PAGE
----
A former aide to Joe Biden said that the former vice president considers rejoining the nuclear deal with Iran to be a priority within his administration’s first few months.

Amos Hochstein, who served in the Obama administration, told Israel’s Channel 12 news that returning to the deal was “high on [Biden’s] agenda.”

“I believe that in the first months [of Biden’s presidency], we’ll either see him rejoin the deal fully, or what I would call ‘JCPOA-minus,’ meaning lifting sanctions in exchange for suspending some of the Iranian nuclear programs [developed] in the past three years,” Hochstein told the news program.

Given that Biden was the vice president during the Obama administration when the nuclear deal was completed, this is hardly surprising. It’s also exactly what Iran wants.

On Sunday, AP reported that Iran’s President Hassan Rouhani called on Biden to return to the nuclear deal.

Hassan Rouhani’s comments mark the highest-level response from Iran to Biden and Vice President-elect Kamala Harris clinching the Nov. 3 election.

“Now, an opportunity has come up for the next U.S. administration to compensate for past mistakes and return to the path of complying with international agreements through respect of international norms,” the state-run IRNA news agency quoted him as saying.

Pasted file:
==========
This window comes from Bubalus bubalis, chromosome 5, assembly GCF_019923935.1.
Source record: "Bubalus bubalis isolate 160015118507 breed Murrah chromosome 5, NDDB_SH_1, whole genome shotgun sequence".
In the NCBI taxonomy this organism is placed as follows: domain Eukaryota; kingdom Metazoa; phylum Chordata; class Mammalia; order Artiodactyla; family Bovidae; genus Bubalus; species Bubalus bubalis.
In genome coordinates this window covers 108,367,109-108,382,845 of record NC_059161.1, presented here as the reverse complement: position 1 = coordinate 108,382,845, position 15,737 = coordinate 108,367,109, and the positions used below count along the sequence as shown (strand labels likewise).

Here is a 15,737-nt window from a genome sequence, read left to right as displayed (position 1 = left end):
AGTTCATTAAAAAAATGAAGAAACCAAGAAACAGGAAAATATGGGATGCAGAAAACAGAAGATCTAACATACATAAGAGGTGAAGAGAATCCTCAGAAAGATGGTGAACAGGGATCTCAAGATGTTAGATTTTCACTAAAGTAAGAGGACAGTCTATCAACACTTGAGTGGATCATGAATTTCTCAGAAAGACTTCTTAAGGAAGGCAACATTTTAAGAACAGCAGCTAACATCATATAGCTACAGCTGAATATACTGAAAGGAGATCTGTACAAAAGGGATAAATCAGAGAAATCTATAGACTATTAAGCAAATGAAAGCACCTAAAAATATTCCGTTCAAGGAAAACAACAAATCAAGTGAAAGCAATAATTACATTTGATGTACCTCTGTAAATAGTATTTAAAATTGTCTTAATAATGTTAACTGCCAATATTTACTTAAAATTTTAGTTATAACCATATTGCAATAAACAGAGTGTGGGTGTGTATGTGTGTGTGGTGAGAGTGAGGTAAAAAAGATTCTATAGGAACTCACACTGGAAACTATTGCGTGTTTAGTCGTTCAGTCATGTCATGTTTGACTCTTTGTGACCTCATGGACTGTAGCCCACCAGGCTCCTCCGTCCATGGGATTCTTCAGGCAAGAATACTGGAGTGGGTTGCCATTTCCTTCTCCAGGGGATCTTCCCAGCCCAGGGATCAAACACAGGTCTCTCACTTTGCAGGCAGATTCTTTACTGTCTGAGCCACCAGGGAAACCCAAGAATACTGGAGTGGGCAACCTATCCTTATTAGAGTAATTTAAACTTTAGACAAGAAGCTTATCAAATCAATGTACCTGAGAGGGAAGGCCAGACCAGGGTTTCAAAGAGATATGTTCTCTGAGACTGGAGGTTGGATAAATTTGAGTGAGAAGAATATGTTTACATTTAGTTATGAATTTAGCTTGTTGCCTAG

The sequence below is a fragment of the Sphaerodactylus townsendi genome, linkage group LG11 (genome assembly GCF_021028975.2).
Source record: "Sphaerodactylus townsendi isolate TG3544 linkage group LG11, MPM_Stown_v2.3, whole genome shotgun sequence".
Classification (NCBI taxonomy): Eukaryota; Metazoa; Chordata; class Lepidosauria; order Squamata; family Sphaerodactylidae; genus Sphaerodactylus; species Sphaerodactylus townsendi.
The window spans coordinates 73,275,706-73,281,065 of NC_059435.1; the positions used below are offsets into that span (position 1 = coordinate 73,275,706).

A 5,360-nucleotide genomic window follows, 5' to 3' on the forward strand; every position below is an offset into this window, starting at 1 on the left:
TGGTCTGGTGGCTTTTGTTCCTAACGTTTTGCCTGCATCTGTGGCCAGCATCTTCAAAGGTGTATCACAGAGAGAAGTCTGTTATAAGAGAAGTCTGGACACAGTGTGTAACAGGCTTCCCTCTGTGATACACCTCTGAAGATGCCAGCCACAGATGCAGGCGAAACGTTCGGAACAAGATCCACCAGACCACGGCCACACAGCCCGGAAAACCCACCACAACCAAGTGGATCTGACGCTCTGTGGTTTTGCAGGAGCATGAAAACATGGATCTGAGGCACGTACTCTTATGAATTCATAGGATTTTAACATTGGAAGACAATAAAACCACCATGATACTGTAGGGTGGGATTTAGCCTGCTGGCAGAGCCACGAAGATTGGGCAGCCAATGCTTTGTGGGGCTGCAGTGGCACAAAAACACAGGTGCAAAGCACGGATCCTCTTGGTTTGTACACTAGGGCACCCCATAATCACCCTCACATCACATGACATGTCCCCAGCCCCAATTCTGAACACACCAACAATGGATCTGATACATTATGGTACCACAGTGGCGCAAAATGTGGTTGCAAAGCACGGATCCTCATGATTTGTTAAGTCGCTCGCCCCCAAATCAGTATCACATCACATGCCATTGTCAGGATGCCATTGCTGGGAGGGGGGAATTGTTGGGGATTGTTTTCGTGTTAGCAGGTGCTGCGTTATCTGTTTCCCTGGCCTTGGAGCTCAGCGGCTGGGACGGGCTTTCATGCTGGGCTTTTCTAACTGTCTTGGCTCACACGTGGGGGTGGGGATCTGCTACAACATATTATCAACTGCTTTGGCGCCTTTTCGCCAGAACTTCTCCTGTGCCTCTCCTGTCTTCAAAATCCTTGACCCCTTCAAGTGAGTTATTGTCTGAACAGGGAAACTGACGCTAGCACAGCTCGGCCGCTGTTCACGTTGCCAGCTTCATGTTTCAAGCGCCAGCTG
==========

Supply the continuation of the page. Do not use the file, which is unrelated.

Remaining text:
(I’m sure that when Biden obliges Rouhani, we’ll see a burst of articles criticizing him for coddling dictators.)

The JTA uncritically explained Biden’s thinking behind his proposed rapprochement with Iran:

Biden has faulted Trump for exiting the Iran nuclear deal. Trump said the deal, which exchanged sanctions relief for a rollback of Iran’s nuclear capability, was too generous and not strict enough. Israel’s Netanyahu government was in agreement with Trump; Benjamin Netanyahu lobbied intensely against the deal, which was brokered by President Barack Obama, and which Biden helped sell to Congress.

Trump’s withdrawal angered European partners to the deal and has pushed Iran’s economy to the brink of collapse — but it has done nothing to stem Iran’s nuclear development. In fact, since the U.S. pullout, Iran has accelerated its nuclear development, blaming the United States for violating the deal.